Here is the magic square of Mars:

The podcast featured Secret Pulse by Zack Browning. From the liner notes:

Magic squares provide structure to the music. Structure provides direction to the composer. Direction provides restrictions for the focused inspiration and interpretation of musical materials. The effect of this process? Freedom to compose.

The compositions on this CD use the 5×5 Magic Square of Mars (Secret Pulse), the 9×9 Magic Square of the Moon (Moon Thrust), and the ancient Chinese 3×3 Lo Shu Square found in the Flying Star System of Feng Shui (Hakka Fusion, String Quartet, Flying Tones, and Moon Thrust) as compositional models.  The musical structure created from these magic squares is dramatically articulated by the collision of different musical worlds …

I don’t know how the composer used these magic squares, but you can listen to the title track (Secret Pulse) on the podcast.

Related posts:

All day long I'd bidi-bidi-bum

This evening I watched my daughter in Fiddler on the Roof. I thought I knew the play pretty well, but I learned something tonight.

Before the play started, someone told me that the phrase “bidi-bidi-bum” in “If I Were a Rich Man” is a Yiddish term for prayer. I thought “All day long I’d bidi-bidi-bum” was a way of saying “All day long I’d piddle around.” That completely changes the meaning of that part of the song.

When I got home I did a quick search to see whether what I’d heard was correct. According to Wikipedia,

A repeated phrase throughout the song, “all day long I’d bidi-bidi-bum,” is often misunderstood to refer to Tevye’s desire not to have to work. However, the phrase “bidi-bidi-bum” is a reference to the practice of Jewish prayer, in particular davening.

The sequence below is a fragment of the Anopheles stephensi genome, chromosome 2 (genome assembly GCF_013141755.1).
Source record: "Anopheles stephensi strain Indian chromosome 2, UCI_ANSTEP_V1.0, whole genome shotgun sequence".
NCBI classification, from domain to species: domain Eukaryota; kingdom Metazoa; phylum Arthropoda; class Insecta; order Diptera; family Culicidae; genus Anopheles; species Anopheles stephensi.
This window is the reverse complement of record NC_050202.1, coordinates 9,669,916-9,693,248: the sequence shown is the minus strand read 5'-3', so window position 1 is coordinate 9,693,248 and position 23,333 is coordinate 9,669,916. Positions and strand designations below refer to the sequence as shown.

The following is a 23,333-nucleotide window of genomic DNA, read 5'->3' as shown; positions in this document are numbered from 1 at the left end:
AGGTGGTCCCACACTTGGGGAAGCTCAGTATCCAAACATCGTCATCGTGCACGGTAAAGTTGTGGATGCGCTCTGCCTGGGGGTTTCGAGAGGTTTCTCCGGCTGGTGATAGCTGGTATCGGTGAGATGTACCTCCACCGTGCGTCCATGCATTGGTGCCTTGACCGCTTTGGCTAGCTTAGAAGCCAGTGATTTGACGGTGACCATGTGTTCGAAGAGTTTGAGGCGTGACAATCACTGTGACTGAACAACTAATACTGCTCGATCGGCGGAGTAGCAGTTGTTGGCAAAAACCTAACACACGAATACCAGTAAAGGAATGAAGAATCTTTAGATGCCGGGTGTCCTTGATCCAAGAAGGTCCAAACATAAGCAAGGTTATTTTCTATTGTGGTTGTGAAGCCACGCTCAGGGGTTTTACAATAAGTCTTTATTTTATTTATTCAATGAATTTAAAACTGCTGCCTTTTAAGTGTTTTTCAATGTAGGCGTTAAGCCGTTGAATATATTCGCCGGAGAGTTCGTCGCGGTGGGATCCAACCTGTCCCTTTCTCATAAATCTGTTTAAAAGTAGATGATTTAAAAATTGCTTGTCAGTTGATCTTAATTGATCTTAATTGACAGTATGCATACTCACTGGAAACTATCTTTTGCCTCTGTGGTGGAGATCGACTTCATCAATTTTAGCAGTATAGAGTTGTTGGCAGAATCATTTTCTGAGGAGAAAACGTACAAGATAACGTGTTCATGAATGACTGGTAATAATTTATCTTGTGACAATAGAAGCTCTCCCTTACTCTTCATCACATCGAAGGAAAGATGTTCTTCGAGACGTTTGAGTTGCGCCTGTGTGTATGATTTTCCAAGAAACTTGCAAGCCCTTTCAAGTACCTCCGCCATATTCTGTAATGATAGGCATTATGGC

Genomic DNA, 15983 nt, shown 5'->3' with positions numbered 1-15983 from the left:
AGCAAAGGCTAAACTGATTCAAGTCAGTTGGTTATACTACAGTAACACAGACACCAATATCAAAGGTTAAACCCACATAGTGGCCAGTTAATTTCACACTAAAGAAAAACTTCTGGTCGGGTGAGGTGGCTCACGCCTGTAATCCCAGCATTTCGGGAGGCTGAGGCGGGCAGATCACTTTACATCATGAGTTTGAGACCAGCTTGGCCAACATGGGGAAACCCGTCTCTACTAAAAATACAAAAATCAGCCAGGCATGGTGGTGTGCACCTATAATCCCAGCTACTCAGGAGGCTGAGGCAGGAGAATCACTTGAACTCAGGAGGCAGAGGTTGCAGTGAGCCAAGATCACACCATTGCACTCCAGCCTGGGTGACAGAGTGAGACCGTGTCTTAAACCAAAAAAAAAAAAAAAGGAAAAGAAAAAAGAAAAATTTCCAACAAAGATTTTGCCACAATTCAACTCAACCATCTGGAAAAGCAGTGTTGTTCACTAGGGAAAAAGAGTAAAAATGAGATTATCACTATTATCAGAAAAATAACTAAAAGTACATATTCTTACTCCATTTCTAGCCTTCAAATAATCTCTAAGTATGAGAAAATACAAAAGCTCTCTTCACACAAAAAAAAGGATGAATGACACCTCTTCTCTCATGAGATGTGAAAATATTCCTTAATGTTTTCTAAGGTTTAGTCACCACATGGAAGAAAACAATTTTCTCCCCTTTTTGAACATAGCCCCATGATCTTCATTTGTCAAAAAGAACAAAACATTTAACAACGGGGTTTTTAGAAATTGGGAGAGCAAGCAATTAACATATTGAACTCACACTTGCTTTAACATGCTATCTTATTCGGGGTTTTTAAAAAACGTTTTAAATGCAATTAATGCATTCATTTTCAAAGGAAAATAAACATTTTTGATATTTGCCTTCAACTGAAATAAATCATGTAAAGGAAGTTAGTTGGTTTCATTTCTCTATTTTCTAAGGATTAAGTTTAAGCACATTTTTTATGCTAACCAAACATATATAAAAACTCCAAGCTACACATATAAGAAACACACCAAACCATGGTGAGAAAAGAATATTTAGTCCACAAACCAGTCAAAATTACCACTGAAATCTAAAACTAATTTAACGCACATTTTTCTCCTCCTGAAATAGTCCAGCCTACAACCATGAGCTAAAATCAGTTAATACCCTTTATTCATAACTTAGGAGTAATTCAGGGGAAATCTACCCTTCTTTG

Unfortunately, Wikipedia adds a footnote saying “citation needed,” so I still have some doubt whether this explanation is correct. I searched a little more, but haven’t found anything more authoritative.

Now I wonder whether there’s any significance to other parts of the song that I thought were just a form of Klezmer scat singing, e.g. “yubba dibby dibby dibby dibby dibby dibby dum.” I assumed those were nonsense syllables, but is there some significance to them?

Update: At Jason Fruit’s suggestion in the comments, I asked about this on judaism.stackexchange.com. Isaac Moses replied that the answer is somewhere in between. The specific syllables are not meaningful, but they are intended to be reminiscent of the kind of improvisation a cantor might do in singing a prayer.

John Coltrane versus Kenny G

My previous post began with a story about a performance by John Coltrane. Douglas Groothuis left a comment saying that he used the same story in his book Truth Decay. Before telling the Coltrane story, Groothuis compares the philosophies of Kenny G and John Coltrane.

Kenny G’s philosophy is as shallow as his music.

I just play for myself, the way I want to play, and it comes out sounding like me.

Coltrane’s philosophy, like his music, is more ambitious.

Overall, I think the main thing a musician would like to do is give a picture to the listener of the many wonderful things he knows and senses in the universe. That’s what music is to me — it’s just another way of saying this is a big, wonderful universe we live in, that’s been given to us, and here’s an example of just how magnificent and encompassing it is. That’s what I would like to do. I think that’s one of the greatest things you can do in life, and we all try to do it in some way. The musician’s is through his music.

As Groothuis comments, Kenny G only spoke of expressing himself, while Coltrane “expressed a yearning to represent objective realities musically.”

Nunc dimittis

In his book The Call, Os Guinness tells the following story of John Coltrane.

After one utterly extraordinary rendition of “A Love Supreme,” Coltrane stepped off the stage, put down his saxophone, and said simply “Nunc dimittis.” … Coltrane felt he could never play the piece more perfectly. If his whole life had been lived for that passionate thirty-two minute jazz prayer, it would have been worth it. He was ready to go.

Nunc dimittis is Latin for “Now dismiss.” These are the opening words of the Vulgate translation of the Song of Simeon, Luke 2:29–32. Simeon says he is ready to die because he has seen what he was waiting for, the promised Messiah.

Lord, now lettest thou thy servant depart in peace, according to thy word:
For mine eyes have seen thy salvation,
Which thou hast prepared before the face of all people;